Study Warns of Nutrient Deficiency Risks for Women on Plant-Based Diets During Pregnancy

Study Warns of Nutrient Deficiency Risks for Women on Plant-Based Diets During Pregnancy


A recent study suggests that women embracing vegetarian or vegan diets may face challenges in obtaining essential nutrients crucial for a healthy pregnancy.

As plant-based diets become more popular, researchers raise concerns about potential nutrient deficiencies affecting maternal health.

Nutrient Analysis:

study focused on identifying deficiencies in vital vitamins commonly found in meat and dairy products, such as D, B12, B6, folic acid, and riboflavin. These nutrients play a crucial role in preventing birth defects and ensuring the overall health of both mothers and babies during pregnancy.

Alarming Deficiency Rates:

The research revealed that over 90% of the participants exhibited marginal or low concentrations of one or more essential vitamins.

Late pregnancy stages saw markers of B6 deficiency, emphasizing the potential risks associated with inadequate nutrient intake during crucial phases of fetal development.

Impact of Dietary Choices:

Keith Godfrey, the lead author of the study, highlighted the implications of reducing meat and dairy consumption for achieving carbon neutrality.

The study suggests that advocating for less nutrient-dense diets may further deplete expecting mothers of vital nutrients, potentially impacting the health of unborn children.

Supplementation Insights:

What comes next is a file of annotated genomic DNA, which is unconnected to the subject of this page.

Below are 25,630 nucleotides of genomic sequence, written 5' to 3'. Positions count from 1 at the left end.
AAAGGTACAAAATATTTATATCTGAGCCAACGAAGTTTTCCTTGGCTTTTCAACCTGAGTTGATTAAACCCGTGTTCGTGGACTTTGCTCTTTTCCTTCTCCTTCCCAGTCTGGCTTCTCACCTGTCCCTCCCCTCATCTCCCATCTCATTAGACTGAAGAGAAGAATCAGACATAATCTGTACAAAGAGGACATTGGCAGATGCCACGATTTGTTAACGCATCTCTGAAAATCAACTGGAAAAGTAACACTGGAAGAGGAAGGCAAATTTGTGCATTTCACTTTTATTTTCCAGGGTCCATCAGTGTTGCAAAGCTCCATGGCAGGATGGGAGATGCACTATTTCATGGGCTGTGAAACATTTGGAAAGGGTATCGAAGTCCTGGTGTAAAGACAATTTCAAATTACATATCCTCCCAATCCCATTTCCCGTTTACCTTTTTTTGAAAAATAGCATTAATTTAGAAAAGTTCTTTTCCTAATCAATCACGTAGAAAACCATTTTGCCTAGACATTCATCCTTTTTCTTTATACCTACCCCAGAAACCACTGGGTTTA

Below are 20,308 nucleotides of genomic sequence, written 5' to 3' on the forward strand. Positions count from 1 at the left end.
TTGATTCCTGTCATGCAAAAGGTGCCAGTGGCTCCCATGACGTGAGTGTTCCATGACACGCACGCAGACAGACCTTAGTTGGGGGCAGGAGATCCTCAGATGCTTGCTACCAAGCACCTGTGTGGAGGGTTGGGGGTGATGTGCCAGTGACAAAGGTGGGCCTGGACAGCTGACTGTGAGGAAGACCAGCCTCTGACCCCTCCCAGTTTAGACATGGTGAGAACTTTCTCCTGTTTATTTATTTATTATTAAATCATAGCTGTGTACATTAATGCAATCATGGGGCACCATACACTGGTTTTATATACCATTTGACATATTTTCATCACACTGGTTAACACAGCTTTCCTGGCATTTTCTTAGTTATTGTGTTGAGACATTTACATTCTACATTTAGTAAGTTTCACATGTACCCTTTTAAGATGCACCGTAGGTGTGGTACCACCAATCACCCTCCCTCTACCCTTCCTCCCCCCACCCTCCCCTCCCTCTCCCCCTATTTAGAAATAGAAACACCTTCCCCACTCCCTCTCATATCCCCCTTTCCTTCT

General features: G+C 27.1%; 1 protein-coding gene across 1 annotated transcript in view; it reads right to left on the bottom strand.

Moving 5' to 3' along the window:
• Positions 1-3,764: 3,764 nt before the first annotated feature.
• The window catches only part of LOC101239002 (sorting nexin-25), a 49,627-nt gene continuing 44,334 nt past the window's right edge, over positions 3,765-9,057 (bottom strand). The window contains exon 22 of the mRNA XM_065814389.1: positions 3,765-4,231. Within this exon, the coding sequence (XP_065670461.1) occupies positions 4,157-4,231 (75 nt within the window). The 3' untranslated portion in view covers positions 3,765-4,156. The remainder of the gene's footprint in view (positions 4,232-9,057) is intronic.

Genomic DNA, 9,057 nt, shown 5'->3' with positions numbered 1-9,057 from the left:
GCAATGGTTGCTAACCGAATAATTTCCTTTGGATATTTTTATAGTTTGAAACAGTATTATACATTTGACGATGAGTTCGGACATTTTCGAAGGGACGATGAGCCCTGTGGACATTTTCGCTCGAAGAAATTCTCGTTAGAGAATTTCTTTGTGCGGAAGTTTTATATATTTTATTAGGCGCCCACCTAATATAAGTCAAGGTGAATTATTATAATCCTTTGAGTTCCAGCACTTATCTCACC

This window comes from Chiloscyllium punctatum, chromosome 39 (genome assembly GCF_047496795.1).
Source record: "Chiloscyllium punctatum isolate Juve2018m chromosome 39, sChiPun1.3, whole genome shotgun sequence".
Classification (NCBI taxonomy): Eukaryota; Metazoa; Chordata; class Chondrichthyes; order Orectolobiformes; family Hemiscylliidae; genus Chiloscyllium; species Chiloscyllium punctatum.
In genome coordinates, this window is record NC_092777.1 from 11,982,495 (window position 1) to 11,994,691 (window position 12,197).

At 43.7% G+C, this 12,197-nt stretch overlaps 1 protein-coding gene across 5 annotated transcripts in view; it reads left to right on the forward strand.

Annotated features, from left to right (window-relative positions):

The study involved two groups, both receiving supplements, with variations in their composition. The control group’s supplement included additional vitamins like B6, B12, D, and riboflavin. Blood samples collected throughout different pregnancy stages showed that supplement availability significantly reduced the prevalence of deficiencies.

Reassessing Dietary Recommendations:

Researchers concluded by emphasizing the need to reassess dietary recommendations for preconception and pregnancy, particularly in the context of increasing advocacy for less nutrient-dense diets. The study suggests exploring the role of multiple micronutrient supplements, especially for women in higher-income countries.

Public Health Implications:

The findings prompt a critical examination of the changing dietary landscape and its potential impact on maternal and child health.

As the world witnesses a shift towards plant-based diets, especially in higher-income nations, addressing nutrient deficiencies becomes crucial for public health.

Expert Opinion:

Professor Ian Givens, director of the Institute for Food, Nutrition, and Health at the University of Reading, commended the timeliness of the study.

He highlighted the necessity for reevaluating dietary provisions of key nutrients before and during pregnancy, particularly in the context of transitioning towards plant-based diets.


The study’s findings, published in PLOS Medicine, underline the pressing need for awareness and proactive measures to ensure optimal nutrition for women during pregnancy, particularly as dietary preferences evolve.